For a society that claims to be secular, without the need for a divine figure or the belief in an afterlife, it is supremely paradoxical that such a message is found in one of the top songs of 2015. This song, which topped the charts for weeks, sets forth the idea of an afterlife that is better than Earth, and that there is a light that guides humans there. Intuitively, this sort of appeal is understood to be a comfort. Death and loss are difficult to deal with.

And yet, Christians looking at this have to wonder how it is that those who do not claim to have any religion, or god, can at the same time make an appeal to that which is contrary to their worldview. Now, to be clear, I don’t believe that most who appreciate this song are secretly believers in god. Rather, it is worth noting that the reality of death, and the presence of suffering, does tend to drive people to resort to comforts that may be contrary to their worldview. This, of course, says nothing about the truth or falsity of those comforts. It does, though, say that we as humans can tend to compromise our beliefs when, and if, it suits us.

But looking at the lyrics of the song again, Christians must reject the notion that everyone will definitely end up in a better place when they die. In Philippians 3:18-19 the Apostle Paul explicitly states that those who do not follow Christ will be judged by the one, true, living God. Not only do Christians affirm that there is more than one place where we can end up when we die, not only do we affirm that that place may not be better, but we also affirm that there is only one way to get there: by accepting the love and forgiveness of the Lord Jesus Christ. Why are Christians so keen to share the message of Jesus with others? Because we take the judgement of God seriously, but also because we are compelled by the love of Christ to show people the light of salvation. Death is an enemy that must be fought, and the way to do that is to find eternal life in Christ.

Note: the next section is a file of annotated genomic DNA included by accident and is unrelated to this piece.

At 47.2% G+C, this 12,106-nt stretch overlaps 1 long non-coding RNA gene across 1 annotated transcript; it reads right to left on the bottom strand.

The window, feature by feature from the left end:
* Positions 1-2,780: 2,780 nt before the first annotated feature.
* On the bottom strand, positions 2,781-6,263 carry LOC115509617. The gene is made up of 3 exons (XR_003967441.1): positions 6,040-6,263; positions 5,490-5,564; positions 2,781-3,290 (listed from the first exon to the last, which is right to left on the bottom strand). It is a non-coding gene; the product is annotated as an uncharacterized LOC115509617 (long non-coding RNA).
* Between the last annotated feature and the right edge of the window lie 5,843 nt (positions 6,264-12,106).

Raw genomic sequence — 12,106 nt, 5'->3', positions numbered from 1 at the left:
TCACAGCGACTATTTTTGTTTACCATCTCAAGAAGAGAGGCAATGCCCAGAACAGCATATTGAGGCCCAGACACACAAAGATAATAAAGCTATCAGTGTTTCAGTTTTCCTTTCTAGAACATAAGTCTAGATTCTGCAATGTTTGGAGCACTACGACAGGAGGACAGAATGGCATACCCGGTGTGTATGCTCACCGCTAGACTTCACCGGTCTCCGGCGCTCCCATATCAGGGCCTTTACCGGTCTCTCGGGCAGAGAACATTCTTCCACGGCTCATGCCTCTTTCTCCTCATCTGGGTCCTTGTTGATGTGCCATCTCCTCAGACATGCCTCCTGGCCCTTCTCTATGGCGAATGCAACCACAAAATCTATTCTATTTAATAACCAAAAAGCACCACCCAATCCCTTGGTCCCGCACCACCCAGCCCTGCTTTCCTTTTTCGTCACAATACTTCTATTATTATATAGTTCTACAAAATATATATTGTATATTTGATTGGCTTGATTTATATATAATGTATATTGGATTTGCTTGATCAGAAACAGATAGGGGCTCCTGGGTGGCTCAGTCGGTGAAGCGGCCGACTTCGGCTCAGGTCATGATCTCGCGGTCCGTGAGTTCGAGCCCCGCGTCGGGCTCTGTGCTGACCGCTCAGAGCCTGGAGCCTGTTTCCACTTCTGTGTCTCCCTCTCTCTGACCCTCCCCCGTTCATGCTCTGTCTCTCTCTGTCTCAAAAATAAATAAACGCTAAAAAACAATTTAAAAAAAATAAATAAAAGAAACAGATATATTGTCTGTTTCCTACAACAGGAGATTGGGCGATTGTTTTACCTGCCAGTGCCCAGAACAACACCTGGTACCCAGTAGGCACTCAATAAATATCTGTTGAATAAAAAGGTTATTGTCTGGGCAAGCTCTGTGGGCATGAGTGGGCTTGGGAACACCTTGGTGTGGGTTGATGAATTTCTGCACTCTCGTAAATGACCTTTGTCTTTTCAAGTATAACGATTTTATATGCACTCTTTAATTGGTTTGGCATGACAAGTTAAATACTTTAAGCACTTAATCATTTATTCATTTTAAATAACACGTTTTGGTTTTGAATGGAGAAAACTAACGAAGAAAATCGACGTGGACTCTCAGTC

Redeem: Consider the truly beautiful lyrics that are repeated throughout the song:

It’s been a long day without you, my friend
And I’ll tell you all about it when I see you again
We’ve come a long way from where we began
Oh, I’ll tell you all about it when I see you again
When I see you again

Whereas this may not be sung and affirmed definitively for those whom do not know Christ, Christians can sing and affirm it definitively for all of our sisters and brothers in Christ who are dead or alive. Immediately after the passage referenced in the last section, the Apostle Paul writes in Philippians 3:20-21 that Christians, communally, have a citizenship that is in heaven. This does not mean that Christians will all be beamed up into heaven and live in the clouds one day – after all, Christians believe that when Jesus returns to Earth the Universe will be renewed and we will dwell physically here in a new creation with God. The idea, rather, is that their identity is rooted in the presence of God and that all Christians will certainly be found there at the end of all things.

For the Christians, goodbye is never truly goodbye. Whether we don’t see each other for 2 days, or 2 years, or 20 years, or ever again in our lives, we know that because of our common identity in Christ, and citizenship in heaven, we will see each other again – in this life or in glory. And so we can absolutely sing these lyrics, thinking of a friend who we haven’t seen in a while, or a friend who has died, because by the grace of God we will definitely see them again.

James Chen

James is a Philosophy graduate from the University of Sydney and is currently a teaching and learning manager of a senior high school tutoring centre. James is a member of St. Paul’s Anglican Church, Carlingford and loves reading and teaching the Bible.